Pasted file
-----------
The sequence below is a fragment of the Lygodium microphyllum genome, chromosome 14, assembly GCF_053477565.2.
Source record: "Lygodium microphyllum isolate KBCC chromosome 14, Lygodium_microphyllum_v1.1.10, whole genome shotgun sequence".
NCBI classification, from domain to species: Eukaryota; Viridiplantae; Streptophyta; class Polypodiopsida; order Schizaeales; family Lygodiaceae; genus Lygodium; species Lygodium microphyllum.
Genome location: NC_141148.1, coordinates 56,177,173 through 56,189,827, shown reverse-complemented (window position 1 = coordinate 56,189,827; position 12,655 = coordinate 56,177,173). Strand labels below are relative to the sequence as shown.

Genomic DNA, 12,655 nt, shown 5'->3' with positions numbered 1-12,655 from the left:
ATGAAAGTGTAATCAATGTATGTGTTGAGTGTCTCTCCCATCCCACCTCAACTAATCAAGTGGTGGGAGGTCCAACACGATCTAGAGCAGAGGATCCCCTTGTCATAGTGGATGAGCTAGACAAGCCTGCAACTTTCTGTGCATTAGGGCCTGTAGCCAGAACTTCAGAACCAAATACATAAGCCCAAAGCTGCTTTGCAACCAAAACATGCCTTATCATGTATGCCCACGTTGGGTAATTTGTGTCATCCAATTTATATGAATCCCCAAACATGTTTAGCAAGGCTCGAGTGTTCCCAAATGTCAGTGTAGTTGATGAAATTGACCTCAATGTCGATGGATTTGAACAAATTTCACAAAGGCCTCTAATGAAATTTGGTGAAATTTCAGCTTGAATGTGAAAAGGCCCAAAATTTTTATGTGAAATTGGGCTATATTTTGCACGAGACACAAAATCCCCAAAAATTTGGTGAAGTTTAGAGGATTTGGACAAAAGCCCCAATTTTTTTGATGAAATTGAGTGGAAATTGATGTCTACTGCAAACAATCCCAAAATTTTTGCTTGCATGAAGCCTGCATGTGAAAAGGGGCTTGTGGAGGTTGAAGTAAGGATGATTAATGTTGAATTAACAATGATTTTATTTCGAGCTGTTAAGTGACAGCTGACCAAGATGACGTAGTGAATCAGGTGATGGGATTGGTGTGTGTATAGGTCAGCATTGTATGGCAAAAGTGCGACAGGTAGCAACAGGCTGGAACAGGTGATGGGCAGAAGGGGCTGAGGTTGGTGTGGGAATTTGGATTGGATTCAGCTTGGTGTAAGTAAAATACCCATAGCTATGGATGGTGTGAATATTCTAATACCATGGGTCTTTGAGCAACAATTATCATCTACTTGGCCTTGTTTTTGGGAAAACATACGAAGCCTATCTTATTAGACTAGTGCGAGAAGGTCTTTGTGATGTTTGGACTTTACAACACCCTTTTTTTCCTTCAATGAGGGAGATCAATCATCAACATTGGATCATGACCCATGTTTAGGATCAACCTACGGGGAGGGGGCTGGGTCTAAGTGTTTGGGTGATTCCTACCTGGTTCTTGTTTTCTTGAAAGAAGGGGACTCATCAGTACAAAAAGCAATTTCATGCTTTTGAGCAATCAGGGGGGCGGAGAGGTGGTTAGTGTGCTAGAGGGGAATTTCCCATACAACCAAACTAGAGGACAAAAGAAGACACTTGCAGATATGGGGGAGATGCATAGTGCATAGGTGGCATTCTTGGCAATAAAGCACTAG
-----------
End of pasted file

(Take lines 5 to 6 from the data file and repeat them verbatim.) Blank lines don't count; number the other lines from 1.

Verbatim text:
Genomic DNA, 12,655 nt, shown 5'->3' with positions numbered 1-12,655 from the left:
ATGAAAGTGTAATCAATGTATGTGTTGAGTGTCTCTCCCATCCCACCTCAACTAATCAAGTGGTGGGAGGTCCAACACGATCTAGAGCAGAGGATCCCCTTGTCATAGTGGATGAGCTAGACAAGCCTGCAACTTTCTGTGCATTAGGGCCTGTAGCCAGAACTTCAGAACCAAATACATAAGCCCAAAGCTGCTTTGCAACCAAAACATGCCTTATCATGTATGCCCACGTTGGGTAATTTGTGTCATCCAATTTATATGAATCCCCAAACATGTTTAGCAAGGCTCGAGTGTTCCCAAATGTCAGTGTAGTTGATGAAATTGACCTCAATGTCGATGGATTTGAACAAATTTCACAAAGGCCTCTAATGAAATTTGGTGAAATTTCAGCTTGAATGTGAAAAGGCCCAAAATTTTTATGTGAAATTGGGCTATATTTTGCACGAGACACAAAATCCCCAAAAATTTGGTGAAGTTTAGAGGATTTGGACAAAAGCCCCAATTTTTTTGATGAAATTGAGTGGAAATTGATGTCTACTGCAAACAATCCCAAAATTTTTGCTTGCATGAAGCCTGCATGTGAAAAGGGGCTTGTGGAGGTTGAAGTAAGGATGATTAATGTTGAATTAACAATGATTTTATTTCGAGCTGTTAAGTGACAGCTGACCAAGATGACGTAGTGAATCAGGTGATGGGATTGGTGTGTGTATAGGTCAGCATTGTATGGCAAAAGTGCGACAGGTAGCAACAGGCTGGAACAGGTGATGGGCAGAAGGGGCTGAGGTTGGTGTGGGAATTTGGATTGGATTCAGCTTGGTGTAAGTAAAATACCCATAGCTATGGATGGTGTGAATATTCTAATACCATGGGTCTTTGAGCAACAATTATCATCTACTTGGCCTTGTTTTTGGGAAAACATACGAAGCCTATCTTATTAGACTAGTGCGAGAAGGTCTTTGTGATGTTTGGACTTTACAACACCCTTTTTTTCCTTCAATGAGGGAGATCAATCATCAACATTGGATCATGACCCATGTTTAGGATCAACCTACGGGGAGGGGGCTGGGTCTAAGTGTTTGGGTGATTCCTACCTGGTTCTTGTTTTCTTGAAAGAAGGGGACTCATCAGTACAAAAAGCAATTTCATGCTTTTGAGCAATCAGGGGGGCGGAGAGGTGGTTAGTGTGCTAGAGGGGAATTTCCCATACAACCAAACTAGAGGACAAAAGAAGACACTTGCAGATATGGGGGAGATGCATAGTGCATAGGTGGCATTCTTGGCAATAAAGCACTAG